The point is one worth dwelling on. As Parenti notes early on in the book, Baghdad was once “the great summit of Arab and Islamic culture,” where learning, tolerance, and a separation of religion from government were sustained for centuries, even as Europe languished in a gory Dark Age stewpot of wars, massacres, and theocratic misrule. Many US commentators and reporters write about Iraq as if it were some ineluctably mysterious and unknowable Over-There, not so different from the way people used to talk about India in the heyday of the British Empire. Even the “liberal” voices in the mainstream, when they work up the guts to call for the US to pull out of Iraq, often cite the “fact” that Islamic cultures are simply not suited for democracy. This is an absurd notion, of course, with Orientalist and racialist overtones that deserve to be challenged. And Parenti does. He speaks to Iraqis about how they view the US army’s view of them.
Iraqis hate this sort of arrogance, and the more of it they see the more they hate the occupation. As one highly educated and bilingual Iraqi told me, “The Americans think we are Indians and that this is the Wild West.” Another Iraqi, the relative of someone killed at a US checkpoint, asked rhetorically why the US soldiers always used such strange names like “Camp War Eagle” or “Task Force Panther,” then offered his own explanation: “It shows they do not respect us, that they hate us.”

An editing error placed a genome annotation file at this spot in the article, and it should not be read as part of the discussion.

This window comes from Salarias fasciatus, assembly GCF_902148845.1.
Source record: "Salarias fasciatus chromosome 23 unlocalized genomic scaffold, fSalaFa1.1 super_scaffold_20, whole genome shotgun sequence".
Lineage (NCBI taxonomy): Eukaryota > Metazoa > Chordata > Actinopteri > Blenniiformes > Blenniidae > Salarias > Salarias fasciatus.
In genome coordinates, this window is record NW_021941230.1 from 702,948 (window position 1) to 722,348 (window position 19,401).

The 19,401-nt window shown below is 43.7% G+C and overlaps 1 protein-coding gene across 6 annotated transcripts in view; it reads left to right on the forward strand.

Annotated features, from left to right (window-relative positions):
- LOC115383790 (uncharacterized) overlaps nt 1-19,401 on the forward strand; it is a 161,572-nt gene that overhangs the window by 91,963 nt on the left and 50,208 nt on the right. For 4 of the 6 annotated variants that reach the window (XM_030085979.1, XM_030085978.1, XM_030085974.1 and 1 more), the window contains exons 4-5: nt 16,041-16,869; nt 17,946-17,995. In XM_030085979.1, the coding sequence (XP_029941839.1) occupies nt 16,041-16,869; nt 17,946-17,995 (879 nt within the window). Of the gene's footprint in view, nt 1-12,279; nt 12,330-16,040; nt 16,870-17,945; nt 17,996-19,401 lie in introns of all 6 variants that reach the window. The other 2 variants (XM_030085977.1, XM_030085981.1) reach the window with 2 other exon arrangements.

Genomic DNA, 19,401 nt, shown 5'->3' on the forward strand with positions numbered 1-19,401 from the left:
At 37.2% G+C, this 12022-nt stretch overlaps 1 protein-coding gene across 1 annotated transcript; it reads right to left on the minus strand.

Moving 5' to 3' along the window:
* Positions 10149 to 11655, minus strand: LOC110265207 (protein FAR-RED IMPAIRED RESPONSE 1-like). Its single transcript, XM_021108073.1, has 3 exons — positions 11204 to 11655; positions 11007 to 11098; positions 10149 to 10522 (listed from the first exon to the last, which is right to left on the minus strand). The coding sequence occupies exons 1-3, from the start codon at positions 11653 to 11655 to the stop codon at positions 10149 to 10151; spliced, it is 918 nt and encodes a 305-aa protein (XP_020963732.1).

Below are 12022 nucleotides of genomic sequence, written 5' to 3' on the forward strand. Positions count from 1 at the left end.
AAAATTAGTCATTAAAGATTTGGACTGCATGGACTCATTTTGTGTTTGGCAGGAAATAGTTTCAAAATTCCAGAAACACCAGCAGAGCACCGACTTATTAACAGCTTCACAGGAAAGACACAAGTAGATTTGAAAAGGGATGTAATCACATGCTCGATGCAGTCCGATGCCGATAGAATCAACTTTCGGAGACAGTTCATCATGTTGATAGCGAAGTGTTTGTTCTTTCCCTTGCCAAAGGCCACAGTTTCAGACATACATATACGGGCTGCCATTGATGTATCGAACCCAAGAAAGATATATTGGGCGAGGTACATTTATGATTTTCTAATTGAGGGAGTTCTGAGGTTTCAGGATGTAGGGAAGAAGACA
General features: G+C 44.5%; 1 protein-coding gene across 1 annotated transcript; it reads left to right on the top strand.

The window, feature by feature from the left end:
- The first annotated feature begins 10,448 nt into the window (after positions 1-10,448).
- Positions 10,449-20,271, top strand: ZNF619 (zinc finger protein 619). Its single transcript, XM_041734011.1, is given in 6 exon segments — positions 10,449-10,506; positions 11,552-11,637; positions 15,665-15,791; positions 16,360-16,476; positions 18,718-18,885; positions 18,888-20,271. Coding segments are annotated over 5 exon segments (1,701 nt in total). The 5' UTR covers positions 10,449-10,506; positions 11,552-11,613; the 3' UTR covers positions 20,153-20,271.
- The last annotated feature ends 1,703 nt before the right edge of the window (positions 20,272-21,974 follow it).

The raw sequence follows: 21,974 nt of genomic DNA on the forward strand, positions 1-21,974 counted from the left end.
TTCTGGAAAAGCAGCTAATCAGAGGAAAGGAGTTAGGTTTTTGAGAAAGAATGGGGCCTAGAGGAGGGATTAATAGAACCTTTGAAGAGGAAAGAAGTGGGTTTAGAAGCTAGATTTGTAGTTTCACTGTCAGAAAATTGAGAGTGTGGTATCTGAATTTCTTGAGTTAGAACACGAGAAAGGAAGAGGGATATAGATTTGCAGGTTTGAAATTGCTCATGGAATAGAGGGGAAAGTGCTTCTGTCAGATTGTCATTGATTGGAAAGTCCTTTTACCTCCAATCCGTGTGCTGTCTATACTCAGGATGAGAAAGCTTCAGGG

Shoving democracy down a culture’s throat doesn’t work, more and more people now seem willing to reluctantly admit. But the conclusion they draw is typically that it’s because of an aversion to democracy. Consider, instead another possible conclusion: that the aversion is not to the delicacy, but to the manner of feeding.
Akeel, a twenty-six-year old who Parenti has on as a translator throughout most of the book, is a great example of the kind of Iraqi we never get to hear about (or from) on the evening news. Simply put, he’s a real person. He’s got a girlfriend (he later escapes to the UK and marries her), he knows his way around the area, sometimes he drinks too much, he and Parenti have an easy working friendship, he’s got a sense of irony. It is Akeel, in fact, who provides the title and epigraph for the book: “Ah, the freedom. Look, we have the gas-line freedom, the looting freedom, the killing freedom, the rape freedom, the hash-smoking freedom. I don’t know what to do with all this freedom.” In an American media environment where irony is still dead (or at least bound and gagged in the basement), Akeel’s simultaneously tragic and wry survey of his occupied homeland has no place, largely because it has no context. The mainstream doesn’t want an Iraqi with an intelligent point of view and a sharp tongue.